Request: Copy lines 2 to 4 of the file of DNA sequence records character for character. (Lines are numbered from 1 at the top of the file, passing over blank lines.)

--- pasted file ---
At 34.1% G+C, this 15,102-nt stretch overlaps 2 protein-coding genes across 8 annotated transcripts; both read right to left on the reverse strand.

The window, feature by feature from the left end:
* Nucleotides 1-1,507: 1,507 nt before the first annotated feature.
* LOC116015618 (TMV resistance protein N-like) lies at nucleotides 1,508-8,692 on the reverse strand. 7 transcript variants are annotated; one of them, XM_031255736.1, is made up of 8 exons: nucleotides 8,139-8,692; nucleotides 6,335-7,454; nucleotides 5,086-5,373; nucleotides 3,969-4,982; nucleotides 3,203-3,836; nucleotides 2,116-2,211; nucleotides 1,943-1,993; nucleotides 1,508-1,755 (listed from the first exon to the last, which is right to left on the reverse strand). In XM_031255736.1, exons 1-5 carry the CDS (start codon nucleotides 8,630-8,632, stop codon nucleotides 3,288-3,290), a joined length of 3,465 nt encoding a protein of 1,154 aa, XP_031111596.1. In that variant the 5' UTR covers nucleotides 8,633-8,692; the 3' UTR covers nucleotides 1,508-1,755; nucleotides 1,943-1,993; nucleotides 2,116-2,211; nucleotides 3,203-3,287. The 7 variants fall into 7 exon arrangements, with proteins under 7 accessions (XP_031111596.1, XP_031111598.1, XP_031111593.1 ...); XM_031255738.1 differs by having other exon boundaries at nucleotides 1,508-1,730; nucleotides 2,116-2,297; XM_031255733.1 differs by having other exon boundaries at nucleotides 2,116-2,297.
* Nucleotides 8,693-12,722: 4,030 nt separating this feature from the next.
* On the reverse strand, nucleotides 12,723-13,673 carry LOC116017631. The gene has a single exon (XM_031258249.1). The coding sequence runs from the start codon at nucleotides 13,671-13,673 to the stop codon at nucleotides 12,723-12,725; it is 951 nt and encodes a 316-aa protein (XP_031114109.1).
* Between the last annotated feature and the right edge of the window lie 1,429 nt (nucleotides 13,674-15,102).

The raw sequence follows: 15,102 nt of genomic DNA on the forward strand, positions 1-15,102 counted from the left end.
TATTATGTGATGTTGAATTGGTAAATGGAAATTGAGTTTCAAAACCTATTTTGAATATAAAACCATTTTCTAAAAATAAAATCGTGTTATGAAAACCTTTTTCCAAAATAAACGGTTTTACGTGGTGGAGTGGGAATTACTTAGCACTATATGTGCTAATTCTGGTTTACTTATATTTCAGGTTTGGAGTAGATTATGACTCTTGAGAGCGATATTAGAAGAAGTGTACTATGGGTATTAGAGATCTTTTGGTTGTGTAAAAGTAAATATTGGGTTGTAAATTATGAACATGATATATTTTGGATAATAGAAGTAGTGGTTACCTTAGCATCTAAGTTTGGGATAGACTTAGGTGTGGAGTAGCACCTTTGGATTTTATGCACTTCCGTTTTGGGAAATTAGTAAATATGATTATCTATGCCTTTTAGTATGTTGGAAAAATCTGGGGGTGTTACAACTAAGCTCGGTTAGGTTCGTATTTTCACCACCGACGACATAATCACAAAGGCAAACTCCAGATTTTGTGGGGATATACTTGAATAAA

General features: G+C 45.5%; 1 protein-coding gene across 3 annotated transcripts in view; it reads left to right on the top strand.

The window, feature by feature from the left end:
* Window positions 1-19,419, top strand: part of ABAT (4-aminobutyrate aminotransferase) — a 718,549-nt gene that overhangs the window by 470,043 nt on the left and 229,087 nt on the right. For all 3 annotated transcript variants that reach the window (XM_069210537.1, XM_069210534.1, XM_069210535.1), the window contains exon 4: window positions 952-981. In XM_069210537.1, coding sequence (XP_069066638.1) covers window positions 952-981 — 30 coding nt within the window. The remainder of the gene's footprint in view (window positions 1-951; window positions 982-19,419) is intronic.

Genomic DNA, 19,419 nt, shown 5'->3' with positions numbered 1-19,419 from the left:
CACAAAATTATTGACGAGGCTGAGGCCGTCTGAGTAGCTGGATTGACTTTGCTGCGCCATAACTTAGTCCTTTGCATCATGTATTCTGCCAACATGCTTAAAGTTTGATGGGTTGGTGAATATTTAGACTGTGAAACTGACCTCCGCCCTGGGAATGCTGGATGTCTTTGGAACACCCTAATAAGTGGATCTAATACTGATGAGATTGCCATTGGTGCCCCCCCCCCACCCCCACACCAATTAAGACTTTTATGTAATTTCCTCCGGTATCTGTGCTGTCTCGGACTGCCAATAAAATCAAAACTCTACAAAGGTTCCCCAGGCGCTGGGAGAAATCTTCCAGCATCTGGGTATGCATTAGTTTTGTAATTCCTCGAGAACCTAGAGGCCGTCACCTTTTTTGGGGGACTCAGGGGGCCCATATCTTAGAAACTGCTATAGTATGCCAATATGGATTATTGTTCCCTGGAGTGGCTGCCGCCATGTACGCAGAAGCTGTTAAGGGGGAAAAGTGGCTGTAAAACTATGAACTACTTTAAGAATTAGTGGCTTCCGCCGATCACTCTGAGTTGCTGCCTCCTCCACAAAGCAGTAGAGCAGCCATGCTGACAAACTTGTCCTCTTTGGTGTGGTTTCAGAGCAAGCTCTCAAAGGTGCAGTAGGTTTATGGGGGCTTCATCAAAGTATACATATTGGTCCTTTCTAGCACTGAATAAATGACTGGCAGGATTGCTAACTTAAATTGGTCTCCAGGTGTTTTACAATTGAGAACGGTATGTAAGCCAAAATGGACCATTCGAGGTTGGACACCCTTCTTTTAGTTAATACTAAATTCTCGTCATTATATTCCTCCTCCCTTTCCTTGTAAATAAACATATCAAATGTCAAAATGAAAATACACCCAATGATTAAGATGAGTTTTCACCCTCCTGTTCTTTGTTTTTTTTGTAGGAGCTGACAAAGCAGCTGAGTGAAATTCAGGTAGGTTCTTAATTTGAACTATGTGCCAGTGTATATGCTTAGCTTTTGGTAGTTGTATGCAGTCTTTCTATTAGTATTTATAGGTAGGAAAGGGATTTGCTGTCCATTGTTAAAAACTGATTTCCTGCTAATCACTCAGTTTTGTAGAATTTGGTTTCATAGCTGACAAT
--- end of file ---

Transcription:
The window, feature by feature from the left end:
* Nucleotides 1-1,507: 1,507 nt before the first annotated feature.
* LOC116015618 (TMV resistance protein N-like) lies at nucleotides 1,508-8,692 on the reverse strand. 7 transcript variants are annotated; one of them, XM_031255736.1, is made up of 8 exons: nucleotides 8,139-8,692; nucleotides 6,335-7,454; nucleotides 5,086-5,373; nucleotides 3,969-4,982; nucleotides 3,203-3,836; nucleotides 2,116-2,211; nucleotides 1,943-1,993; nucleotides 1,508-1,755 (listed from the first exon to the last, which is right to left on the reverse strand). In XM_031255736.1, exons 1-5 carry the CDS (start codon nucleotides 8,630-8,632, stop codon nucleotides 3,288-3,290), a joined length of 3,465 nt encoding a protein of 1,154 aa, XP_031111596.1. In that variant the 5' UTR covers nucleotides 8,633-8,692; the 3' UTR covers nucleotides 1,508-1,755; nucleotides 1,943-1,993; nucleotides 2,116-2,211; nucleotides 3,203-3,287. The 7 variants fall into 7 exon arrangements, with proteins under 7 accessions (XP_031111596.1, XP_031111598.1, XP_031111593.1 ...); XM_031255738.1 differs by having other exon boundaries at nucleotides 1,508-1,730; nucleotides 2,116-2,297; XM_031255733.1 differs by having other exon boundaries at nucleotides 2,116-2,297.